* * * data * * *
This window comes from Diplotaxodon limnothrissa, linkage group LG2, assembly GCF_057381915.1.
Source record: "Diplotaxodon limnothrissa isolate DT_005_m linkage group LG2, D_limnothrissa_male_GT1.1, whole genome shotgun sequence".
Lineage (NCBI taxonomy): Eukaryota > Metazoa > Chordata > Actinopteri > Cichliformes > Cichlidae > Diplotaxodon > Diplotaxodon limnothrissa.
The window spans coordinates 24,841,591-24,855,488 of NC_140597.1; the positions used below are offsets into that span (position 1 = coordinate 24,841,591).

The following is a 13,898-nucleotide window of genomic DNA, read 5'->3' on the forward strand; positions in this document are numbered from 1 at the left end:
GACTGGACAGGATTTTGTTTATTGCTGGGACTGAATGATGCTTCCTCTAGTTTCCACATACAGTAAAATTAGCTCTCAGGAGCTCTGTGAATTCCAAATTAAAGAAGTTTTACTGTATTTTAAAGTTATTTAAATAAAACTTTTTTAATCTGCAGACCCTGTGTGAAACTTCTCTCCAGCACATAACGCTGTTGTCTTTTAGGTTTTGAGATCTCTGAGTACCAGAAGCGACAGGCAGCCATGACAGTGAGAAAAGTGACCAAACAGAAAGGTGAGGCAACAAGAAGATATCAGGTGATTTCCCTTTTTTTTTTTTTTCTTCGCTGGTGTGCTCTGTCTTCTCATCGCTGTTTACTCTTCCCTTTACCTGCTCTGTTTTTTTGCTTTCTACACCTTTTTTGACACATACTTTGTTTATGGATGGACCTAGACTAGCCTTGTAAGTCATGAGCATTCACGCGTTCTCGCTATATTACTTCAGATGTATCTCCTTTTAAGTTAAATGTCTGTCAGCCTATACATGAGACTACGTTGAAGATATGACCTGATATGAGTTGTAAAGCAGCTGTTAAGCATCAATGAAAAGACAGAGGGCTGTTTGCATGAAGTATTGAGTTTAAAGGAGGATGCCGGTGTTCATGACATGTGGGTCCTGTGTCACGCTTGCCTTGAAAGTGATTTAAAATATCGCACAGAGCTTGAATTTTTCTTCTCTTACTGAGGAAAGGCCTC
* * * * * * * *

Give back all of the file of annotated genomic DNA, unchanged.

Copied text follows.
This window comes from Diplotaxodon limnothrissa, linkage group LG2, assembly GCF_057381915.1.
Source record: "Diplotaxodon limnothrissa isolate DT_005_m linkage group LG2, D_limnothrissa_male_GT1.1, whole genome shotgun sequence".
Lineage (NCBI taxonomy): Eukaryota > Metazoa > Chordata > Actinopteri > Cichliformes > Cichlidae > Diplotaxodon > Diplotaxodon limnothrissa.
The window spans coordinates 24,841,591-24,855,488 of NC_140597.1; the positions used below are offsets into that span (position 1 = coordinate 24,841,591).

The following is a 13,898-nucleotide window of genomic DNA, read 5'->3' on the forward strand; positions in this document are numbered from 1 at the left end:
GACTGGACAGGATTTTGTTTATTGCTGGGACTGAATGATGCTTCCTCTAGTTTCCACATACAGTAAAATTAGCTCTCAGGAGCTCTGTGAATTCCAAATTAAAGAAGTTTTACTGTATTTTAAAGTTATTTAAATAAAACTTTTTTAATCTGCAGACCCTGTGTGAAACTTCTCTCCAGCACATAACGCTGTTGTCTTTTAGGTTTTGAGATCTCTGAGTACCAGAAGCGACAGGCAGCCATGACAGTGAGAAAAGTGACCAAACAGAAAGGTGAGGCAACAAGAAGATATCAGGTGATTTCCCTTTTTTTTTTTTTTCTTCGCTGGTGTGCTCTGTCTTCTCATCGCTGTTTACTCTTCCCTTTACCTGCTCTGTTTTTTTGCTTTCTACACCTTTTTTGACACATACTTTGTTTATGGATGGACCTAGACTAGCCTTGTAAGTCATGAGCATTCACGCGTTCTCGCTATATTACTTCAGATGTATCTCCTTTTAAGTTAAATGTCTGTCAGCCTATACATGAGACTACGTTGAAGATATGACCTGATATGAGTTGTAAAGCAGCTGTTAAGCATCAATGAAAAGACAGAGGGCTGTTTGCATGAAGTATTGAGTTTAAAGGAGGATGCCGGTGTTCATGACATGTGGGTCCTGTGTCACGCTTGCCTTGAAAGTGATTTAAAATATCGCACAGAGCTTGAATTTTTCTTCTCTTACTGAGGAAAGGCCTC